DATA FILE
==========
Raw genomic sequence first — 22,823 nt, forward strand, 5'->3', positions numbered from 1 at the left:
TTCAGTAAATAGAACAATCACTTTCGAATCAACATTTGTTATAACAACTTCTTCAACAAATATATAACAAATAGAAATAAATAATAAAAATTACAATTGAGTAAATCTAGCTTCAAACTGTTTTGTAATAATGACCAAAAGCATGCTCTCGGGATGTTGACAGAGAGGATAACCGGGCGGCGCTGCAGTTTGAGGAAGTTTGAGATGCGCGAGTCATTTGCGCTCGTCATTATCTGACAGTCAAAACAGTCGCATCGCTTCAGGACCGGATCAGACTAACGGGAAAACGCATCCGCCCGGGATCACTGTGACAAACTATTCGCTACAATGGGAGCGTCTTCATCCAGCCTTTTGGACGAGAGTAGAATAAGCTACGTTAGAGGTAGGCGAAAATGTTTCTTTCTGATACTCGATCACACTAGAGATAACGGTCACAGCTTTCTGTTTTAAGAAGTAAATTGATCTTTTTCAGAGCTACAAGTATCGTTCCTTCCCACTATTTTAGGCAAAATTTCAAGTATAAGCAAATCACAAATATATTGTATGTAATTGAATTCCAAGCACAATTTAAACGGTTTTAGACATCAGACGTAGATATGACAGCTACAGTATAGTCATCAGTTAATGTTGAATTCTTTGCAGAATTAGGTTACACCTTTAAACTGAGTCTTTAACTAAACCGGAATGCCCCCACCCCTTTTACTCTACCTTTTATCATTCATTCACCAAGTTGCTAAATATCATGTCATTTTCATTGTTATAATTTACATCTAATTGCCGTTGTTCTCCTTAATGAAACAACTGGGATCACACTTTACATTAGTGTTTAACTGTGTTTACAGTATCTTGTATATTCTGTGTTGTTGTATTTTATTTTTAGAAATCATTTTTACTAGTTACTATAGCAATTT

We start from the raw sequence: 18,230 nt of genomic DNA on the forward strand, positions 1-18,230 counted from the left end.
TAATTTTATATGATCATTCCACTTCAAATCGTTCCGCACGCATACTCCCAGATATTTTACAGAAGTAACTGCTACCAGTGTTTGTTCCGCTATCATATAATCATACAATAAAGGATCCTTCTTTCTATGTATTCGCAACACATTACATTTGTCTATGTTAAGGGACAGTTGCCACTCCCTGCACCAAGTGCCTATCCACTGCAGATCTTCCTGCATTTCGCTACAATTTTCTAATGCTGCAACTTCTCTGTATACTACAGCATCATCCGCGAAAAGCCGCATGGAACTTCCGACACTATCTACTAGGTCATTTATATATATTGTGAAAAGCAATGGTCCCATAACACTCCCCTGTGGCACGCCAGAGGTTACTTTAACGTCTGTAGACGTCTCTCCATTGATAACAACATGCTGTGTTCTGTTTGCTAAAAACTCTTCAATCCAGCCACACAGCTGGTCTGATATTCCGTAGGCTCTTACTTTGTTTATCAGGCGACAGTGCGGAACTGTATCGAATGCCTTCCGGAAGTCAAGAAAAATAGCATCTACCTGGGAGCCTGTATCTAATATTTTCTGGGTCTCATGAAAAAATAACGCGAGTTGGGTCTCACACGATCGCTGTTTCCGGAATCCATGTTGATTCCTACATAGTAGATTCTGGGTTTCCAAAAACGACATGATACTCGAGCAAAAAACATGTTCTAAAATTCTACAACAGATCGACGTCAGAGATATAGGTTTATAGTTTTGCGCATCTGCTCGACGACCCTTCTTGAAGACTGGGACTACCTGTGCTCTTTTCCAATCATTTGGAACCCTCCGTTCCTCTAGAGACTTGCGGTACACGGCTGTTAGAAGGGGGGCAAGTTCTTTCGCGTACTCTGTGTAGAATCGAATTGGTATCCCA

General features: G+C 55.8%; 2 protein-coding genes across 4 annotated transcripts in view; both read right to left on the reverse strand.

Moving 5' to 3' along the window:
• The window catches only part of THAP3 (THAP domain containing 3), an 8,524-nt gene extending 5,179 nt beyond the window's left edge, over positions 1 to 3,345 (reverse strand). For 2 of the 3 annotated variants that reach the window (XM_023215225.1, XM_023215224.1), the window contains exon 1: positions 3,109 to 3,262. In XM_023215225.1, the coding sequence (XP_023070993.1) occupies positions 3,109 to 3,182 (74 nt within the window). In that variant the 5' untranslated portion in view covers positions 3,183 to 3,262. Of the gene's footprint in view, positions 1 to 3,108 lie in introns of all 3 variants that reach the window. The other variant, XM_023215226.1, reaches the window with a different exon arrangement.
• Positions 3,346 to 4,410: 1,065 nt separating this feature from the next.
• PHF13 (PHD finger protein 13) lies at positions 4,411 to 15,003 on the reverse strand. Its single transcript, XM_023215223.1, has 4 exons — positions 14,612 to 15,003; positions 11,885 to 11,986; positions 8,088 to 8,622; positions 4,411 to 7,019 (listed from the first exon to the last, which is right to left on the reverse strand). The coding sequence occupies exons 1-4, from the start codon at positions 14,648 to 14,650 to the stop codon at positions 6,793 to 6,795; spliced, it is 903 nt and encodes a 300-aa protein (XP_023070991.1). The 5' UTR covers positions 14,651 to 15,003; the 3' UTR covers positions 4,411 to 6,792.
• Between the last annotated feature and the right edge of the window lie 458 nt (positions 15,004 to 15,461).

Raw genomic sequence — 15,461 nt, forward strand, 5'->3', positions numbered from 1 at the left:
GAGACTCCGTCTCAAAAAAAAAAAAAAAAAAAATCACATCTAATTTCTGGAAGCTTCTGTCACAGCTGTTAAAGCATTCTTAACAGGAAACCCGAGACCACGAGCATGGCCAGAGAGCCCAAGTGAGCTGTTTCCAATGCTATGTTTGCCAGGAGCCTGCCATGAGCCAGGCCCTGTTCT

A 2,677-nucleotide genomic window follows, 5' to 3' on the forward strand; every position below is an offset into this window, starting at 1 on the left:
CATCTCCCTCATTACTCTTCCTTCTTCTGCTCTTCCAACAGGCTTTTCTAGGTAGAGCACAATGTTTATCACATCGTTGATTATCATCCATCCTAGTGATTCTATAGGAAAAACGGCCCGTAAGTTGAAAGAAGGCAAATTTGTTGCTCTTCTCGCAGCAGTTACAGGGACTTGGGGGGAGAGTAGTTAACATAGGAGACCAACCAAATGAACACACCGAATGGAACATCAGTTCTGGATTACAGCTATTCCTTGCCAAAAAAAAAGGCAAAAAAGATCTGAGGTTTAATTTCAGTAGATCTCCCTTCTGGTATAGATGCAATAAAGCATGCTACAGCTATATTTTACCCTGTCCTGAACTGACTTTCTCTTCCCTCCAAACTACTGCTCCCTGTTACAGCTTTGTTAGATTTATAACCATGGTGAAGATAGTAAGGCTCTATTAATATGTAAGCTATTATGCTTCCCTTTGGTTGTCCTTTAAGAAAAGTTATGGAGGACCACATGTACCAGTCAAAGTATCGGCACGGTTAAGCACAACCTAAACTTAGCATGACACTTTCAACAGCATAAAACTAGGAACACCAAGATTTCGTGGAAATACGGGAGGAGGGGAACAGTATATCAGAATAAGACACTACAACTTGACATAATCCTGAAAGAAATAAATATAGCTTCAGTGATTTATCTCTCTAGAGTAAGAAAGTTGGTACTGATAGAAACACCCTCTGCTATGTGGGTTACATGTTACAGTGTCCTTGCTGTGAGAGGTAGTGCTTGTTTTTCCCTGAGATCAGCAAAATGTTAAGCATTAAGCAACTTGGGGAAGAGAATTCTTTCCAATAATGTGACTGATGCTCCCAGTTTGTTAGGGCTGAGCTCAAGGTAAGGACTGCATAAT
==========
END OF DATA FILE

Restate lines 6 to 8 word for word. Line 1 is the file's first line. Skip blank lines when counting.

Moving 5' to 3' along the window:
• The window catches only part of THAP3 (THAP domain containing 3), an 8,524-nt gene extending 5,179 nt beyond the window's left edge, over positions 1 to 3,345 (reverse strand). For 2 of the 3 annotated variants that reach the window (XM_023215225.1, XM_023215224.1), the window contains exon 1: positions 3,109 to 3,262. In XM_023215225.1, the coding sequence (XP_023070993.1) occupies positions 3,109 to 3,182 (74 nt within the window). In that variant the 5' untranslated portion in view covers positions 3,183 to 3,262. Of the gene's footprint in view, positions 1 to 3,108 lie in introns of all 3 variants that reach the window. The other variant, XM_023215226.1, reaches the window with a different exon arrangement.
• Positions 3,346 to 4,410: 1,065 nt separating this feature from the next.